Similar to well-characterized H7N2 viruses, such as A/turkey/Virginia/4529/2002 and A/New York/107/2003, A/New York/108/2016 had deletion of amino acids 212–219 in the mature HA protein (H7 numbering), known as the 220-loop of the HA receptor binding domain (8). Such deletion has been previously shown to enhance binding and infectivity of H7 viruses to the mammalian respiratory tract and increase direct contact transmission between mammals (9). Glycan microarray analysis showed that A/New York/108/2016 bound preferentially to α-2,3 avian-like receptors but also showed binding to the α-2,6 glycan with internal sialoside (LSTb, glycan #60), as well as to glycans with mixed α-2,3/α-2,6 receptors (Figure 1). Strong binding to the LSTb glycan has been previously reported for North America H7N2 viruses of avian origin (8,9) and 2013 human H7N9 viruses (10). The role of the LSTb glycan binding remains unknown; it has been identified only in human milk (11).
Additional molecular characterization of the HA1 protein showed 20 aa differences between A/New York/108/2016 and A/turkey/Virginia/4529/2002 (26 aa in both HA1 and HA2; Figure 2). The substitution A125S resulted in a gain of glycosylation in the HA protein of A/New York/108/2016, previously correlated with increased replication efficiency and wider tissue distribution of A/Netherlands/219/2003 (H7N7) (12). The substitution of T183I was shown in other avian influenza viruses (e.g., H5N1) to enhance binding to mammalian sialic acid receptors (13). Four of the 20 aa changes were in residues associated with antibody recognition at antigenic site B (E177G, S180N, T183I, and S188N) and antigenic site C (R269G).
To determine the effect of these differences on antigenicity, we assessed the relationships in a 2-way hemagglutination inhibition assay, using a panel of ferret antisera raised to related H7 viruses (Table). The results showed that A/New York/108/2016 and A/feline/New York/16-040082-1/2016 reacted with α-A/turkey/Virginia/4529/2002 postinfection ferret antiserum (2-fold reduction of the hemagglutination inhibition titer compared with the A/turkey/Virginia/4529/2002 homologous titer) and α-A/New York/107/2003 antiserum (8-fold reduction compared with the A/New York/107/2003 homologous titer). These data suggest that the A/turkey/Virginia/4529/2002 candidate vaccine virus would provide cross-protection if vaccination against the 2016 H7N2 viruses was needed. Both A/turkey/Virginia/4529/2002 and A/New York/107/2003, however, reacted poorly with the antiserum raised against A/New York/108/2016.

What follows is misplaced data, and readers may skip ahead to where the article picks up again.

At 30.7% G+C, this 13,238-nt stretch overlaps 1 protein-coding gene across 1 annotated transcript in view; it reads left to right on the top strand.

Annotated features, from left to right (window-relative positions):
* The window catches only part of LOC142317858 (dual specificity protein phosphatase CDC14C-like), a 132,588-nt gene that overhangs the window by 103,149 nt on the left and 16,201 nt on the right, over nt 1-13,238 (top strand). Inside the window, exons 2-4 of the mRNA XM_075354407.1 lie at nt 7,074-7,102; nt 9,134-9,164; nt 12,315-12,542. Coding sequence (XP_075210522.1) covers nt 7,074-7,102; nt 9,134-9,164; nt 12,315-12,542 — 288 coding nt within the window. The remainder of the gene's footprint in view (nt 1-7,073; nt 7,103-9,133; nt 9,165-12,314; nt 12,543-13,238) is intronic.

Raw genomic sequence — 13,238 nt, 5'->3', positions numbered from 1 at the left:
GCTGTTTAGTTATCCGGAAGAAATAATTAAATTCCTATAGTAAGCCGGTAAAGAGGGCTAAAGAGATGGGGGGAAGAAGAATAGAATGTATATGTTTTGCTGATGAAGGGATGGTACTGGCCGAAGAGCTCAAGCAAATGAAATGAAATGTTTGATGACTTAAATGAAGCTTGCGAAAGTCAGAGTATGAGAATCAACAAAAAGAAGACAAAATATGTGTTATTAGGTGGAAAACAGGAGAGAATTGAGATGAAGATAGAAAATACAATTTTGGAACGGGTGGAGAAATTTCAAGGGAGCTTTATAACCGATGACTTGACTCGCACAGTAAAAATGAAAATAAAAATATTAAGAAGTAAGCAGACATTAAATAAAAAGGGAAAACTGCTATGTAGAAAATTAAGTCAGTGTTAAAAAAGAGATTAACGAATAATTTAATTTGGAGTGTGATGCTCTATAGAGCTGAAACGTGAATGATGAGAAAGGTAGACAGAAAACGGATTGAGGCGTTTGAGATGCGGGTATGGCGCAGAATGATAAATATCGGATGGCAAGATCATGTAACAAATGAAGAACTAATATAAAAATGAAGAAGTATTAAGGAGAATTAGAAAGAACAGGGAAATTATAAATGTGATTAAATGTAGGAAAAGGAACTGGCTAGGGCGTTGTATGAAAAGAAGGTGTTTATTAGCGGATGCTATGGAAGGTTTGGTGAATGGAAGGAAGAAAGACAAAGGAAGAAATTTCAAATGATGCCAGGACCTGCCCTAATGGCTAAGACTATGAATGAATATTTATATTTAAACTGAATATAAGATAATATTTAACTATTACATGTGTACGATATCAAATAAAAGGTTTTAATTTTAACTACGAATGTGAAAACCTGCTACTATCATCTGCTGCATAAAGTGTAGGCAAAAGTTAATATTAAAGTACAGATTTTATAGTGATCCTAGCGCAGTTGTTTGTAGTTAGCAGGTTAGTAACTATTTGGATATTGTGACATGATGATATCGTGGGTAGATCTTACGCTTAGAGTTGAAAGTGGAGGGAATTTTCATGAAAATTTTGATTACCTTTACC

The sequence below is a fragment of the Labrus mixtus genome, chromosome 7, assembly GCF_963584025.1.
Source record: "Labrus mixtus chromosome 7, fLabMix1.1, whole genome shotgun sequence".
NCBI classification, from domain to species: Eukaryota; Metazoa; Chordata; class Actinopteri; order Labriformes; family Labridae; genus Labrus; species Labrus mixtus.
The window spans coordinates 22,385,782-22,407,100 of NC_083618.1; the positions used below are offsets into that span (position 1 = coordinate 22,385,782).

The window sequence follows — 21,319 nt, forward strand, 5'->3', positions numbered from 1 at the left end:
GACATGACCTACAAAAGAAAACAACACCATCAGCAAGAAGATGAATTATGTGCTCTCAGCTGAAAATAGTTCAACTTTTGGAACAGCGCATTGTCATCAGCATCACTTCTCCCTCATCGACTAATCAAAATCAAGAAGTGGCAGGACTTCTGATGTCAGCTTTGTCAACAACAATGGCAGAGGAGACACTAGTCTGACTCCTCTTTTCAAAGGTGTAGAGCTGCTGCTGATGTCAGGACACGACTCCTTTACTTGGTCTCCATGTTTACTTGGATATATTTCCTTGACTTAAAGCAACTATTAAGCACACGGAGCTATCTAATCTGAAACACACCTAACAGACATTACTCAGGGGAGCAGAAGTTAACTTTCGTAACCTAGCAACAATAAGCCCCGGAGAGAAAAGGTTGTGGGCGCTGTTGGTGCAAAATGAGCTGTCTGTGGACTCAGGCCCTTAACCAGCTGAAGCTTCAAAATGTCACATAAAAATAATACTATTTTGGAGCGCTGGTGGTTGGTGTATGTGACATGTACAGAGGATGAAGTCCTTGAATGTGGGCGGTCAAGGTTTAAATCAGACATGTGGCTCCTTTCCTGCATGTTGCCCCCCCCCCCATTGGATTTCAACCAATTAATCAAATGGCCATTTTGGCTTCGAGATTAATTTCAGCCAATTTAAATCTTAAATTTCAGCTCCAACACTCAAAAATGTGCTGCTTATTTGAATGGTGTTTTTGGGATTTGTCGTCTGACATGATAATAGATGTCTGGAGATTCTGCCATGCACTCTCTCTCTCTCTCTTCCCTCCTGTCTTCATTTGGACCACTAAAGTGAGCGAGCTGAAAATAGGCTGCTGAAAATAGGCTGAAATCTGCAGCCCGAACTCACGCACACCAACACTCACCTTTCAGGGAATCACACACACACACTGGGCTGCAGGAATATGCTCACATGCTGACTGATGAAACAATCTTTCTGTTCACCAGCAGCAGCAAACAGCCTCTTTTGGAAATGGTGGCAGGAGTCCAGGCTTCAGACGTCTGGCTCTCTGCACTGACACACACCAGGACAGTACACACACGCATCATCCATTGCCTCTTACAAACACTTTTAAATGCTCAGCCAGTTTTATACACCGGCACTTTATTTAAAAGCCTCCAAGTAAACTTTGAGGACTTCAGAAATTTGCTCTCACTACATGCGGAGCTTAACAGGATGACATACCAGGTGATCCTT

A 20-aa deletion in the NA stalk region, considered a genetic marker of poultry-adapted viruses (14), was also identified in the human and feline H7N2 viruses. No genetic markers known to reduce susceptibility to the NA inhibitor class of antiviral drugs were identified in the NA gene. Results of the NA inhibition assay indicated that the H7N2 viruses were susceptible to 4 NA inhibitors: oseltamivir, zanamivir, peramivir, and laninamivir (data not shown).
The circulation of an influenza A(H7N2) virus at the animal–human interface, especially among common companion animals such as domestic cats, is of public health concern. Moreover, from an epidemiologic perspective, it is essential to understand the current distribution of LPAI A(H7N2) viruses in both avian and feline hosts. The US Department of Agriculture and state departments of agriculture have conducted routine avian influenza surveillance in live bird markets; 132,000–212,000 tests for avian influenza were performed annually during 2007–2014 (15), but LPAI A(H7N2) viruses were not detected. The acquisition of many genetic changes throughout the genome of the human and cat H7N2 viruses we report, however, suggests onward evolution of the virus since it was last detected in poultry and wild birds. We found that the human virus bound to α-2,6–linked sialic acid receptors, which are more common in mammals, yet retained α-2,3–linked sialic acid binding, indicating that it has dual receptor specificity; this information can be used in pandemic risk assessment of zoonotic viruses. Although human infections with LPAI A(H7N2) viruses have occurred previously, we know of no other reported instances of direct transmission from a cat to a human.
Dr. Marinova-Petkova is a microbiologist with the Influenza Division, National Center for Immunization and Respiratory Diseases, Centers for Disease Control and Prevention, Atlanta, Georgia, USA. Her research interests include studying influenza viruses at the animal–human interface, influenza virus evolution, and animal models for risk assessment of zoonotic pathogens.